- provide healthcare data to clinicians and researchers.
- One of the four forms of the pre-populated categories in the documentation and reporting system is a
- Compliance Report.
- Cumulative Activity Report.
- Cost Analysis Report.
- The descriptive term “Diet/Nutrition” is used as part of the Documentation and Reporting System's individual interaction category of
- Spiritual/Emotional/Relational (SER).
- Results of this study showed that, of the 31 group education/information activities provided to older adults by FCNs, the one most frequently attended was
- spiritual development.
- The single highest screening activity by the FCNs was for
- flu shots.
- blood pressure.
- For adults age 66 years and older, the most frequently reported SER interaction was conversations concerning
- spiritual well-being.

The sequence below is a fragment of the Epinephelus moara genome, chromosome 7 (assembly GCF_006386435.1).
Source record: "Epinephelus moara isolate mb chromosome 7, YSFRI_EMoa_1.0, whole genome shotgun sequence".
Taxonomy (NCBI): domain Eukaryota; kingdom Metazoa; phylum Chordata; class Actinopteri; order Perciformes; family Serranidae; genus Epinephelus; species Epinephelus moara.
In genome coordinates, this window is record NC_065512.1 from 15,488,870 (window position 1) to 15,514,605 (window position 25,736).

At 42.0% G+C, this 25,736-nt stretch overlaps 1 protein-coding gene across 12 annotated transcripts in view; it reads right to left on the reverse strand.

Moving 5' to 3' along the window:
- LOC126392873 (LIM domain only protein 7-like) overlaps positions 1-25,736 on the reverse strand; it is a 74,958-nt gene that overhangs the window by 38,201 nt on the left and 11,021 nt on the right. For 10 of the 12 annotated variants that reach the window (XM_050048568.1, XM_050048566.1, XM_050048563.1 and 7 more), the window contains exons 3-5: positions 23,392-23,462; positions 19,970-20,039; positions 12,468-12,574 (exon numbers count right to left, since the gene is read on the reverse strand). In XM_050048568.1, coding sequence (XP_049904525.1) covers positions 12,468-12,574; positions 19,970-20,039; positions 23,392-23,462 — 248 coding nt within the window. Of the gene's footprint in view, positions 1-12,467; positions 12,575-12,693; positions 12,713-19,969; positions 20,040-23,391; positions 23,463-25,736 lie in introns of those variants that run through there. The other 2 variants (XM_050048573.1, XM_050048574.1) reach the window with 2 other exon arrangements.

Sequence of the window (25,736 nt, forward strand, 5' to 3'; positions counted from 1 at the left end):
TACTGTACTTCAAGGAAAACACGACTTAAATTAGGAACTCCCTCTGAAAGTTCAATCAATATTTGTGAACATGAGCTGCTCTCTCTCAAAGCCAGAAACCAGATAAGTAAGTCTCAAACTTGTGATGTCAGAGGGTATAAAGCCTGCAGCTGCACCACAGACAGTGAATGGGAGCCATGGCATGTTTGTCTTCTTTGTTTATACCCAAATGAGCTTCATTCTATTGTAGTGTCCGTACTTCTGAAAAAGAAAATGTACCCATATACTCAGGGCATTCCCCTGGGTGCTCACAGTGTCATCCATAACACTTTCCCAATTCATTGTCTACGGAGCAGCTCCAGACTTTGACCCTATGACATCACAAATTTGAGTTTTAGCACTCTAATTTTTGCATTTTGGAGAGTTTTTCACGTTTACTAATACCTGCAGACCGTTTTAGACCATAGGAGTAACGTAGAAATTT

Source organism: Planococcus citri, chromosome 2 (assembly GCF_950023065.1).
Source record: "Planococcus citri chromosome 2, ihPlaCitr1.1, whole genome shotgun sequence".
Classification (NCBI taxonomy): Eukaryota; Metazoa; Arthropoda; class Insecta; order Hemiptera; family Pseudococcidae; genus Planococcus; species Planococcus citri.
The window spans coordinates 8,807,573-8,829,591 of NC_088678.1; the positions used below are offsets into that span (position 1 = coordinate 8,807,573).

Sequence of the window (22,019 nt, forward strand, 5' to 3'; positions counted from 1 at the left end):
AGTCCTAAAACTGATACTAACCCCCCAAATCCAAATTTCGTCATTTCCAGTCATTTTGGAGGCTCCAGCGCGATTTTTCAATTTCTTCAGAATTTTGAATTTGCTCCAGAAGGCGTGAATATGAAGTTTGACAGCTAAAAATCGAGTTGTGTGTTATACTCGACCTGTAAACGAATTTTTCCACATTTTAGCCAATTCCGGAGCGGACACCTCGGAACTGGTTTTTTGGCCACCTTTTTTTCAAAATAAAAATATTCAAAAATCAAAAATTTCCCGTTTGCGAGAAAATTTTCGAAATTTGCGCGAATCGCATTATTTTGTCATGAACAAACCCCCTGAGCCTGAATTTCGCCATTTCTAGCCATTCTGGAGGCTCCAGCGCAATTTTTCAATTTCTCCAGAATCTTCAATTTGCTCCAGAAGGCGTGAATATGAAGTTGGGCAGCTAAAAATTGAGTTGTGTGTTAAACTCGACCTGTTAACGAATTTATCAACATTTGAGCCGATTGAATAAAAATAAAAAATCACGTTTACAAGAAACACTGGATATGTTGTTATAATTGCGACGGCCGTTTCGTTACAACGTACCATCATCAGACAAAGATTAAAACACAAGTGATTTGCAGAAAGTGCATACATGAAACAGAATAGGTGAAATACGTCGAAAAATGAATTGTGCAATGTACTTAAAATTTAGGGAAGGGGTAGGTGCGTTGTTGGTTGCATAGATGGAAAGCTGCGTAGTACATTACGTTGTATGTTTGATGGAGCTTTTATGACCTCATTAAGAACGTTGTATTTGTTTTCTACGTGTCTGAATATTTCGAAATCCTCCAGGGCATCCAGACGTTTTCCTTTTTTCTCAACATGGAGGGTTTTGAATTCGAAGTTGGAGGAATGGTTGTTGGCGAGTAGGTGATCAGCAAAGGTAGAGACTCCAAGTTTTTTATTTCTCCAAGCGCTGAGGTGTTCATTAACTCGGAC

- grief and loss.
- Within the category of Interventions, the most frequently occurring intervention between FCNs and older adults was
- promoting understanding.
- active listening.
- The authors noted that the frequency of blood pressure screenings by FCNs was
- comparable to the frequency of flu shots.
- encouraging since 94% of older adults have hypertension.
- redundant due to primary care providers' assessments.
- The results of this study support that FCNs provide
- cost effective primary care services to underserved populations.
- an alternative to traditional healthcare providers.
- vital services to promote health and educate about disease prevention.